Territorial licensing in Europe called into question by Pay-TV antitrust cases and new legislation

Pauline Van Sande, Francine Cunningham and Chiara Horgan explain the range of challenges to territorial licensing currently facing broadcasters in the EU

Territorial licensing in the audiovisual sector is a long-standing practice which representatives of the commercial television and film industry regard as essential in order to fund, produce and market a wide range of content for European consumers. However, this practice has come under intense scrutiny by the European Commission in recent years, in both competition investigations and in a number of legislative proposals under the EU Digital Single Market strategy.

The EU Commission’s Pay-TV investigation

The Pay-TV investigation carried out by the Commission came to an end with the European Commission’s announcement on 7 March 2019, that it had accepted the Commitments offered by Disney, NBCUniversal, Sony Pictures, Warner Bros and Sky UK concerning access to cross-border Pay-TV services.

The investigation regarding Europe’s Pay-TV market dates back to January 2014, when the Commission formally opened antitrust proceedings concerning the distribution agreements between some of Europe’s major broadcasters (BSkyB, Canal Plus, Sky UK , Sky Deutschland and DTS) and U.S. Film Studios (Fox, Warner Bros, Sony Pictures, NBCUniversal and Paramount Pictures). The agreements were suspected to be in violation of Article 101 TFEU. Audiovisual content was licensed by the U.S. film studios to Pay-TV broadcasters on an exclusive and territorial basis, i.e. typically to a single Pay-TV broadcaster in each Member State. The provisions granting “absolute territorial protection” ensured that the films licensed by the U.S. studios are shown exclusively in the Member State where each broadcaster operates via satellite and the internet. The films cannot be made available outside that Member State (i.e. geo-blocking), even in response to unsolicited requests from potential subscribers in other Member States (passive sales). In the Commission’s view, these clauses:

  • Eliminated cross-border competition between Pay-TV broadcasters;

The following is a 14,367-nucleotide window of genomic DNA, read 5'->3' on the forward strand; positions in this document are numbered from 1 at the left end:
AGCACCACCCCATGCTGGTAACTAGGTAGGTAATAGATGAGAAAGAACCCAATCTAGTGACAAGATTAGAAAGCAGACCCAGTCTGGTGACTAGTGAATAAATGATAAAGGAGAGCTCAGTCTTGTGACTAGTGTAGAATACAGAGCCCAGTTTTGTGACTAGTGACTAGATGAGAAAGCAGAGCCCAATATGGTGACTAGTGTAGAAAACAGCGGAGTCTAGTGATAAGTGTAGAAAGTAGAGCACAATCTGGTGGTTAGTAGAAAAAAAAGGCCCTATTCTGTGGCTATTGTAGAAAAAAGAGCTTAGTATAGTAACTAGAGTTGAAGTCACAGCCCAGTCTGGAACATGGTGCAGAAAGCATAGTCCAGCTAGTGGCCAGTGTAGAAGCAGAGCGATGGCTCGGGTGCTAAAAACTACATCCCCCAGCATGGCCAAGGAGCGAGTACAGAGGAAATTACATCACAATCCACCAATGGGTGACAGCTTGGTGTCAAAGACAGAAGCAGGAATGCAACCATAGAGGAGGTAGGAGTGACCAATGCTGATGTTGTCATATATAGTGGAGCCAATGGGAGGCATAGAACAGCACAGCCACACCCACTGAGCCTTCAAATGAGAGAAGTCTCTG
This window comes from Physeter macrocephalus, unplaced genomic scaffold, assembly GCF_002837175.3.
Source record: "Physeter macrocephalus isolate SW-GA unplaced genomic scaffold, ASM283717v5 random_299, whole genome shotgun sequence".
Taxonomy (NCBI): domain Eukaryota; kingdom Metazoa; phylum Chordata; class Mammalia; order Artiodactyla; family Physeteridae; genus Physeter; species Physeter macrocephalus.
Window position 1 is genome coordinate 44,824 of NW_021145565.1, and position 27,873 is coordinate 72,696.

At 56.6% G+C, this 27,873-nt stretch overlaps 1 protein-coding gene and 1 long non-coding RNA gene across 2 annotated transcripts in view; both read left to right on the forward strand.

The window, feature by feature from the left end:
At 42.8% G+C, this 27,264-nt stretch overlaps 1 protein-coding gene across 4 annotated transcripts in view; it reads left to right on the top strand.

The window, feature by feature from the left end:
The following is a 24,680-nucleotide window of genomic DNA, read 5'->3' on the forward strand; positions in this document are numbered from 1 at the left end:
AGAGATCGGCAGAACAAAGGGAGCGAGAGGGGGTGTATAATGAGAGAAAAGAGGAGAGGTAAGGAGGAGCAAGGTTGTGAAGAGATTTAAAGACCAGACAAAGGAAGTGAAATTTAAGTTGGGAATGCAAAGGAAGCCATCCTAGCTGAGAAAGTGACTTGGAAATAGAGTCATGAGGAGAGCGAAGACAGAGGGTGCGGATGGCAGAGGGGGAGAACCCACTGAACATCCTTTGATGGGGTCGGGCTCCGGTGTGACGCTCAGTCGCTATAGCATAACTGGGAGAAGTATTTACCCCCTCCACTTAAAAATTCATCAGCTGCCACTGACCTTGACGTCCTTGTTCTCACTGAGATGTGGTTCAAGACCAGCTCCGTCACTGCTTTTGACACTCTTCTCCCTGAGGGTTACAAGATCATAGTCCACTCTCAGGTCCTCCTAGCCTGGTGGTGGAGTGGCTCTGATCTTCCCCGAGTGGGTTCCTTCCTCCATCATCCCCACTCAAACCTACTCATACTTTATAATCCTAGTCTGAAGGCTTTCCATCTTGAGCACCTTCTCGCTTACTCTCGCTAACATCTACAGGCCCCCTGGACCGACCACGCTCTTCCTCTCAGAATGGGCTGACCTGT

• Partitioned the internal market along national borders.

In July 2015, the Commission sent a Statement of Objections to Sky UK and the U.S. film studios. The Commission argued that the clauses included in the distribution agreements prevented Sky UK from granting access, via satellite or online, its Pay-TV services available in the UK and Ireland to EU consumers located elsewhere.

Broadcasters’ commitments to the Commission

In April 2016, Paramount was the first U.S. studio to settle, by offering commitments to the Commission, which were accepted as legally binding in July 2016. Paramount’s decision is reported to have taken the other film studios completely by surprise and provoked concern in the industry that the Commission would now not settle for anything less from the other studios. Paramount’s commitments  will apply for a period of five years and cover both standard Pay-TV services and subscription Video on Demand services; covering both online and satellite broadcast services.

The settlement between Paramount and the Commission was challenged by Groupe Canal + before the General Court (Case T-873/16). This appeal was dismissed in December 2018. The Court fully upheld the Commission’s decision to accept the commitments. Furthermore, the Court confirmed the Commission’s preliminary concerns that that the obligations contained in Paramount’s film licensing contract with Sky infringed Article 101 TFEU, by eliminating cross-border competition between Pay-TV broadcasters. The Court also reasoned that removing the clauses would not undermine investment in films and on the contrary could reduce licensing fees. The message of the Court was clear: if Sky and the studios persisted in continue fighting their case, it would be unlikely that the Court would overturn the Commission’s final decision.